|Prevention of Mother-to-Child Transmission of HIV: Thai Red Cross Zidovudine Donation Programme (UNAIDS, 2001, 39 p.)|
The programmes main objective is to make zidovudine accessible for HIV-infected Thai women with help from the community. The spread of HIV/AIDS in Thailand is mostly by heterosexual transmission. The increasing number of HIV-infected women has led to a large number of children born with this disease. Without interventions, the country will have to face with a significant number of paediatric HIV cases. The medical care for these children will be very costly and may well be a burden for the country. Therefore, every effort must be made to reduce the number of those affected children. This programme concentrates on providing free zidovudine to prevent transmission of HIV from pregnant women to infants and it should be considered as one of the options for these women. This initiative should be viewed as a pilot project. With respect to convincing the society that intervention strategies can be implemented even in the resource-poor setting, it has been successful.
EFFECTIVENESS AND EFFICIENCY
The programme is administered by the Thai Red Cross AIDS Research Centre headed by the Thai Red Cross Society. Since this is not a research project, the administration structure is organised to be efficient while maintaining flexibility in operations. The programme has set certain criteria in an attempt to ensure that zidovudine will be offered to those who are truly unable to afford the medication. This has met the donors expectation that the funds or the medication they donate should go to those who really need it. It also ensures that the programme will not be abused.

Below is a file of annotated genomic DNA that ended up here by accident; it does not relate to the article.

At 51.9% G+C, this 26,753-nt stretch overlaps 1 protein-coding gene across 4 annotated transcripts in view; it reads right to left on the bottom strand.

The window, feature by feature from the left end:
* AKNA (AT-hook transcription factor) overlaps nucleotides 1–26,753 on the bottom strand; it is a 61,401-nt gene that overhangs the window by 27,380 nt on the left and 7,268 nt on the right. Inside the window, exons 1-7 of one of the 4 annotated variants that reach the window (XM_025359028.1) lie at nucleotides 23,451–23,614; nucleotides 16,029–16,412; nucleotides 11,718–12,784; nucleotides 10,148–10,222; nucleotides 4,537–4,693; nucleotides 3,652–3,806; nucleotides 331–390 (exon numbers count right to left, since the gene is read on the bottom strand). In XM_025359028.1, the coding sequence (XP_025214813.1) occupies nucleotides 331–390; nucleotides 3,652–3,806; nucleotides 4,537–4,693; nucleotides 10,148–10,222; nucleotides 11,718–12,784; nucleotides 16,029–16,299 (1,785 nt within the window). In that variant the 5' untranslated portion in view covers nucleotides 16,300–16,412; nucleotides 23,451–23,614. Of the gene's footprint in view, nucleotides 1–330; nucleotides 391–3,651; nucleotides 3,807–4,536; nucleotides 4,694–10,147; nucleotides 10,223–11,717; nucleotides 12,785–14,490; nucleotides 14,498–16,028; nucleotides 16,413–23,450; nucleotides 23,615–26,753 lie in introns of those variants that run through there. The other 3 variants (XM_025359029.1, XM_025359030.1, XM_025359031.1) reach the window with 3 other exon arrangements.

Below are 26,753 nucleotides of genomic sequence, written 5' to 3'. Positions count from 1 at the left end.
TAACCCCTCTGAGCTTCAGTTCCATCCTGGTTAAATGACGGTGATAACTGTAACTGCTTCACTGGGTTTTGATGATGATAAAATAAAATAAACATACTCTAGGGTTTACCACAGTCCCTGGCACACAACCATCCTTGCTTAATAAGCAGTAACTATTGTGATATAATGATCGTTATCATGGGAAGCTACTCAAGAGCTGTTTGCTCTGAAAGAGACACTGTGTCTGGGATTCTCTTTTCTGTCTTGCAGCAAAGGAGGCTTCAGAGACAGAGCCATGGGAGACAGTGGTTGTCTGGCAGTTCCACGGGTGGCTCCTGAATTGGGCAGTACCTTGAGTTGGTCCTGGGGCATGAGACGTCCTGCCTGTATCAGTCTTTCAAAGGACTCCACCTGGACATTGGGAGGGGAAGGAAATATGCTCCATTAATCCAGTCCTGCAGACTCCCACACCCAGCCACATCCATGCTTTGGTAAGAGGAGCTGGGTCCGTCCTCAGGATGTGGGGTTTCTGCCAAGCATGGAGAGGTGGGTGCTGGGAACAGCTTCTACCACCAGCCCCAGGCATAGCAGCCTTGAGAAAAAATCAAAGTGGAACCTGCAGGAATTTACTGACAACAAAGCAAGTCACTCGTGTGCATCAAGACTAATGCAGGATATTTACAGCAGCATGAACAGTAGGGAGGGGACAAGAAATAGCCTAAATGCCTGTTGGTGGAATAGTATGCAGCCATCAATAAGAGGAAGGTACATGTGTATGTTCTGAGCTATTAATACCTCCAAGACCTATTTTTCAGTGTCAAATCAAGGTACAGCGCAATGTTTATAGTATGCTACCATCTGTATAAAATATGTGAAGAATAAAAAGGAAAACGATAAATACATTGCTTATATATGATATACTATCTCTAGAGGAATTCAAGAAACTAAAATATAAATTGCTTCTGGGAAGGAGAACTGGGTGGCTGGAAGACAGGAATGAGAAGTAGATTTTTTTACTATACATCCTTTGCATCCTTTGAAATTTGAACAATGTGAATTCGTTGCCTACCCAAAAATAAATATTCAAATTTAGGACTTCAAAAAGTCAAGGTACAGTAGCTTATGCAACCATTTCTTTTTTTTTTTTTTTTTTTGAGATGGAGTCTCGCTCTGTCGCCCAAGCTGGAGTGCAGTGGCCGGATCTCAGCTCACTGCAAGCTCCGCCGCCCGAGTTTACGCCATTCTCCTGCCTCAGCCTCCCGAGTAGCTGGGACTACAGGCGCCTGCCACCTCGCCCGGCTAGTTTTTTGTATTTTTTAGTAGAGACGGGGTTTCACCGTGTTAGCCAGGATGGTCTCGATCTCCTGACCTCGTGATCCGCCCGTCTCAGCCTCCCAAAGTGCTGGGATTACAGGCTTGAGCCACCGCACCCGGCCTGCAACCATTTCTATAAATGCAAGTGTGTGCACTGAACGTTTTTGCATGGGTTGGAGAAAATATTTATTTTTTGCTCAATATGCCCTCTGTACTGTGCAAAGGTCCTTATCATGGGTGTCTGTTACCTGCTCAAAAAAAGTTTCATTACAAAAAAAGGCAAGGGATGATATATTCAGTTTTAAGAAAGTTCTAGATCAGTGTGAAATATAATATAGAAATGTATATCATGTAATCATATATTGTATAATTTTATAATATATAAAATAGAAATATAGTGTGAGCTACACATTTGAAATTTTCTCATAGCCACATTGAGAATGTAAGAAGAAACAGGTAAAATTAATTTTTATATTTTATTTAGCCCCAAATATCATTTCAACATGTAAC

The programme, with the help from the public relation and fundraising committees of the Thai Red Cross, has invited participation from the public and private sectors in both publicizing this programme and providing financial support. This kind of cooperation has continued to grow.
As was previously mentioned, the effectiveness of this programme has been reflected by the low transmission rate of 5.9 per cent. The programme and its results were recently presented at the Second Conference on Global Strategies for the Prevention of HIV Transmission from Mothers to Infants in Canada.
This programme is operated by the driving force of charity and humanity from the community. The medication that the Thai Red Cross purchases is used exclusively for the programme. Moreover, no request has ever been rejected and we believe that the medication is equally allocated to all. The existence of this programme has stimulated health care providers in Thailand to include the discussion of HIV as a relevant health concern for every pregnant woman and to offer the voluntary counselling and testing services. The programme has also set the standard of care for HIV-infected pregnant women and has helped shape the direction and the ethics of the clinical research on mother-to-child transmission in this country and in the developing world.
This programme has been operating for almost 4 years. Judging by the number of request, the level of donations, and the amount of the medication allocated each year, it is evident that there is a continuing need for this programme. However, it needs to be kept up-to-date with the new medical and social information. We believe that as long as HIV/AIDS remains a public health problem for Thailand, the community-to-community programme of this kind must exist. It could be one of a few weapons that the society has to combat and control this deadly disease.